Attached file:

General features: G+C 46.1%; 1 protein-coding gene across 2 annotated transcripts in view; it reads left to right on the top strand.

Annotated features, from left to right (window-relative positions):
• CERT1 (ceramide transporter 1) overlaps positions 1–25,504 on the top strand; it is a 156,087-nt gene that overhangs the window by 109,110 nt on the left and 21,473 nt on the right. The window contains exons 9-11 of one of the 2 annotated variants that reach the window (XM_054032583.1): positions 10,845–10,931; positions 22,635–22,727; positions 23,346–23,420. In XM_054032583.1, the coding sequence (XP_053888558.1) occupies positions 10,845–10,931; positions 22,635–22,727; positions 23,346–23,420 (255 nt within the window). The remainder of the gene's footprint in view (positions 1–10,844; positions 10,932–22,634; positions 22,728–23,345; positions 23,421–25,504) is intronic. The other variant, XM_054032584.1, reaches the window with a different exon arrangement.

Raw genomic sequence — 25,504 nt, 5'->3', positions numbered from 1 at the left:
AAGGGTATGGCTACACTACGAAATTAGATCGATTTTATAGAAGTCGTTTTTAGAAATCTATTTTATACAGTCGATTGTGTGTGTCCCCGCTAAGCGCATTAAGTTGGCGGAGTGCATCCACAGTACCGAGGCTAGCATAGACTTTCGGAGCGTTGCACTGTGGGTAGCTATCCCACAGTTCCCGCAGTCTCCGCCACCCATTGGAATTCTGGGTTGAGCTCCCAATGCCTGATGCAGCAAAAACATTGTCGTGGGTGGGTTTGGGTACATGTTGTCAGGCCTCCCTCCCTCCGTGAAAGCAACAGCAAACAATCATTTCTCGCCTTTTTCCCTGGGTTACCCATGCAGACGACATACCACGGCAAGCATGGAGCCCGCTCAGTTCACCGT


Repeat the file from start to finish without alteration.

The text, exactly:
General features: G+C 46.1%; 1 protein-coding gene across 2 annotated transcripts in view; it reads left to right on the top strand.

Annotated features, from left to right (window-relative positions):
• CERT1 (ceramide transporter 1) overlaps positions 1–25,504 on the top strand; it is a 156,087-nt gene that overhangs the window by 109,110 nt on the left and 21,473 nt on the right. The window contains exons 9-11 of one of the 2 annotated variants that reach the window (XM_054032583.1): positions 10,845–10,931; positions 22,635–22,727; positions 23,346–23,420. In XM_054032583.1, the coding sequence (XP_053888558.1) occupies positions 10,845–10,931; positions 22,635–22,727; positions 23,346–23,420 (255 nt within the window). The remainder of the gene's footprint in view (positions 1–10,844; positions 10,932–22,634; positions 22,728–23,345; positions 23,421–25,504) is intronic. The other variant, XM_054032584.1, reaches the window with a different exon arrangement.

Raw genomic sequence — 25,504 nt, 5'->3', positions numbered from 1 at the left:
AAGGGTATGGCTACACTACGAAATTAGATCGATTTTATAGAAGTCGTTTTTAGAAATCTATTTTATACAGTCGATTGTGTGTGTCCCCGCTAAGCGCATTAAGTTGGCGGAGTGCATCCACAGTACCGAGGCTAGCATAGACTTTCGGAGCGTTGCACTGTGGGTAGCTATCCCACAGTTCCCGCAGTCTCCGCCACCCATTGGAATTCTGGGTTGAGCTCCCAATGCCTGATGCAGCAAAAACATTGTCGTGGGTGGGTTTGGGTACATGTTGTCAGGCCTCCCTCCCTCCGTGAAAGCAACAGCAAACAATCATTTCTCGCCTTTTTCCCTGGGTTACCCATGCAGACGACATACCACGGCAAGCATGGAGCCCGCTCAGTTCACCGT